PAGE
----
The aim of the special issue is to further our understanding of accounting, accountability and governance practices in the Middle East and North Africa (MENA) region, given apparent commonalities (e.g. religion, language, accounting practices and culture) and differences (e.g. history, colonial influence, political and legal systems, level of economic development, GDP, and transparency) in the institutional background. A particular example of socio-cultural commonality lies in the Islamic religion, which is practised by almost 95% of the MENA population. In contrast, while some of the MENA constituents are considerably resource-rich and boast of very high-income per capita figures, others exhibit far less in terms of major indicators of development (e.g., human development index) and have weak or virtually non-existent capital markets, feeble accounting regulation and local accounting capacity.
The state, rather than the private sector, remains the motor of development and agriculture and micro-businesses dominate local economies. Gulf ‘city’ states have also spearheaded models of development aimed at creating global centres of financial, trading and urban activity, drawing upon the contribution of international professionals, including accountants and financiers. In North Africa, while grappling with economic and political turmoil, some countries are continuing to enact accounting reforms, e.g. public sector financial management and accounting systems.
Within these multi-faceted and evolving contexts, the special issue aims to contribute to a deeper understanding of the role of governance in enabling or constraining the exercise of accountability and how accounting information is produced and relied upon (if at all) in corporate, public, and daily life settings. Arguably, ownership structures and arrangements in business ventures can lead to peculiar uses of accounting while the operations of large state-owned entities, such as those involved in strategic industries (oil & gas), often raise questions about organisational accountability, transparency, and sustainability.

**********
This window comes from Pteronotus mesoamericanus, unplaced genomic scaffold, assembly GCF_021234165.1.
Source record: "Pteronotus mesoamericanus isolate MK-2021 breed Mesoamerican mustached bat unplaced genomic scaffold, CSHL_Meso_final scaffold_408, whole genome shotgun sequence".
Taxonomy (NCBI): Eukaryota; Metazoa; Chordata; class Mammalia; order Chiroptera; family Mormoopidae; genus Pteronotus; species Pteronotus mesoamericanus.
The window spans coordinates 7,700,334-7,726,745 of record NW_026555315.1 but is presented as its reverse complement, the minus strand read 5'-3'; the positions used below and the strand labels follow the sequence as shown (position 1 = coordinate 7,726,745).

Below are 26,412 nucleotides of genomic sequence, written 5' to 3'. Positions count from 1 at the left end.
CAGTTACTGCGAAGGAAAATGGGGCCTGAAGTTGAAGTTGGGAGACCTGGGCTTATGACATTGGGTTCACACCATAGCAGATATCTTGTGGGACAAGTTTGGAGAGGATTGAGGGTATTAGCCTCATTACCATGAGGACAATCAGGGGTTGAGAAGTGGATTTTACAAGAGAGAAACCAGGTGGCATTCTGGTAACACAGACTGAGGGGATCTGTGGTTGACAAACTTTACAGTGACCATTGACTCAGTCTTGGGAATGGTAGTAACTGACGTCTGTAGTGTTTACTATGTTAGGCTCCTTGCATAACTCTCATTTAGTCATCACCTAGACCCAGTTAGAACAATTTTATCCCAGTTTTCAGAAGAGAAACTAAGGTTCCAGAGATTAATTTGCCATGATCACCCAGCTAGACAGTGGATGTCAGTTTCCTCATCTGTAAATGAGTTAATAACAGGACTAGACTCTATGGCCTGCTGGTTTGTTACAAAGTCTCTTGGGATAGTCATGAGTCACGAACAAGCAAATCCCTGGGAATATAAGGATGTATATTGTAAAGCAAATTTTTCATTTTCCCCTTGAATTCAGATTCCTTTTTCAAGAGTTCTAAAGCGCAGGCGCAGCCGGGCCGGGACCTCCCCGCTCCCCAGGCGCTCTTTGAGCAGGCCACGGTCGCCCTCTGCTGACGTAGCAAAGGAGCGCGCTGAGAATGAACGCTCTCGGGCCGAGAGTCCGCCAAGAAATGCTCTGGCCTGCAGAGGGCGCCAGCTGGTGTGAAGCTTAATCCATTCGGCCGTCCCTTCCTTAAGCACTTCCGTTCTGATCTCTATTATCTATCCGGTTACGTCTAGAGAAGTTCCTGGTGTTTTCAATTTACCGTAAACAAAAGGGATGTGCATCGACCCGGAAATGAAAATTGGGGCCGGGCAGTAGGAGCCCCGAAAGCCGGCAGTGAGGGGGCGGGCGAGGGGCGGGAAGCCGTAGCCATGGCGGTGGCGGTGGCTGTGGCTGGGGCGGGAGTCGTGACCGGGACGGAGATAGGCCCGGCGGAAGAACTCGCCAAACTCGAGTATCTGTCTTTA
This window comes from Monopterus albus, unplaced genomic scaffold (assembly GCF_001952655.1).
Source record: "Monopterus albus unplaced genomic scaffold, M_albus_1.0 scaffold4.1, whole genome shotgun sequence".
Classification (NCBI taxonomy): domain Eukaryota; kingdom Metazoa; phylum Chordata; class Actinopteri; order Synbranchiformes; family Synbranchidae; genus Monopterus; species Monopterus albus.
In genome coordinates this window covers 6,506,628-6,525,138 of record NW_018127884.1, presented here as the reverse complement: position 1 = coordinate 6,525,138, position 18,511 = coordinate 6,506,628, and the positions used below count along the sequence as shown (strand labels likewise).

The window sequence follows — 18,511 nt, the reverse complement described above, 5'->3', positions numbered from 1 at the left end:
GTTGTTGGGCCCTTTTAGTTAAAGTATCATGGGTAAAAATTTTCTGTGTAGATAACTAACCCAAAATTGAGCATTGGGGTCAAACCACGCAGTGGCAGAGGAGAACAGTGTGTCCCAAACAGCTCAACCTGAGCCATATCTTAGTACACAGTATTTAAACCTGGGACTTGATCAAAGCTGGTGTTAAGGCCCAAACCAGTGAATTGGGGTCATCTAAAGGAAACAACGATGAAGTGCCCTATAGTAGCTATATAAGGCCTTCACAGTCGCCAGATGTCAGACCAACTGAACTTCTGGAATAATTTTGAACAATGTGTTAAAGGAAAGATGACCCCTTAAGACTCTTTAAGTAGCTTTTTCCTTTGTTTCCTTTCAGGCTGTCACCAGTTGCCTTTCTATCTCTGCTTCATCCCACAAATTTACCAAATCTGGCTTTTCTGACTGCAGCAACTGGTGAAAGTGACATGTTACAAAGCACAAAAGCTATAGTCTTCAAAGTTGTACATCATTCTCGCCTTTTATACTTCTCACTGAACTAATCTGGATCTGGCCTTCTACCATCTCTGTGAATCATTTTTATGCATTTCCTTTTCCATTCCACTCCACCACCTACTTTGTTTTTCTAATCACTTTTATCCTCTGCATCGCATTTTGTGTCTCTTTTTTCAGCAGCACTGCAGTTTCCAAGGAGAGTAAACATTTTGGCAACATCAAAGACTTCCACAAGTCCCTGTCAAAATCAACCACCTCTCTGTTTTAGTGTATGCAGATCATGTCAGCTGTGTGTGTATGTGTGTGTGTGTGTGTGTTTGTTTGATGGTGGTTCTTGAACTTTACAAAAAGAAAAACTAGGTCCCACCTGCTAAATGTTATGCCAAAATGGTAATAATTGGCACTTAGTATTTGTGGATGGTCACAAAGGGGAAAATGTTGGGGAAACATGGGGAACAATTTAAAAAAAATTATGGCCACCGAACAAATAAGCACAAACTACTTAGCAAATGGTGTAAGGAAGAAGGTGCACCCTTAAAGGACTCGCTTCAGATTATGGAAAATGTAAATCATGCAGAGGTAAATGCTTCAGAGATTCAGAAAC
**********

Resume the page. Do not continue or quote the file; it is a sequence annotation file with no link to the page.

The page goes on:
Finally, as in the case of other emerging economies, sustainability reporting and other forms of social and environmental accounting have become more prominent. Admittedly, research on accounting, accountability, and governance in the MENA context, has been emerging and been published in key accounting journals, with a preponderance of articles on Egypt and to some extent on Turkey. The issue aims to attract a wide coverage of accounting (e.g. financial and non-financial corporate disclosure, CSR, and sustainability) and governance practices, and the extent to which they contribute to the exercise of accountability. It also welcomes studies about contemporary developments in the accounting and financial profession.
Considering the focus and the audience of the Journal of Accounting in Emerging Economies, we therefore call for a wide range of studies about accounting, accountability, and governance practices in terms of contributing to ‘mainstream’ debates but also to address pressing concerns around gender diversity, sustainability, Islamic accounting, auditing, and accounting in unlisted businesses in the MENA context.
Note: Typically, the MENA classification will include Algeria, Bahrain, Djibouti, Egypt, Iran, Iraq, Jordan, Kuwait, Lebanon, Libya, Morocco, Oman, Qatar, Saudi Arabia, Syria, Tunisia, the United Arab Emirates, Palestine, and Yemen. In some cases, Mauritania, Somalia, Sudan, Turkey, and Western Sahara are included.
The Guest Editors invite potential authors to submit and present draft papers to an in-person Accounting and Accountability in Emerging Economies (AEE) Workshop Event to be held in February 2024 hosted by the Gulf University for Science and Technology (GUST) in Kuwait.
The workshop will provide an opportunity for authors to interact with Guest Editors as well as network with researchers in the region. Following the call for the special issue in 2023, the timeline will be as follows:
1 July 2023: submission of extended abstracts or draft papers to the guest editors for an initial review.
1 August 2023: communication of acceptance for the workshop and feedback for development.
18-20 February 2024: in-person workshop at GUST, Kuwait, followed by final feedback and recommendations.
1 June 2024: submission window opens.
1 September 2024: submission window closes.
Workshop attendance is not a condition for consideration to the special issue. Guest Editors will consider any other requests for feedback by email prior to the paper submission deadline.
Abstracts and/or draft papers to be submitted via Easychair (refer to workshop website for the link). Please send all workshop attendance enquiries to: AAEE-GUST-Workshop2024@gust.edu.kw by 1 July 2023.
Full paper submissions are made using ScholarOne Manuscripts.
Authors should select (from the drop-down menu) the special issue title Accounting, accountability and governance in the Middle East and North African (MENA) region at the appropriate step in the submission process, i.e. in response to “Please select the issue you are submitting to”.
Submitted articles must not have been previously published, nor should they be under consideration for publication anywhere else, while under review for this journal.
Author guidelines must be strictly followed.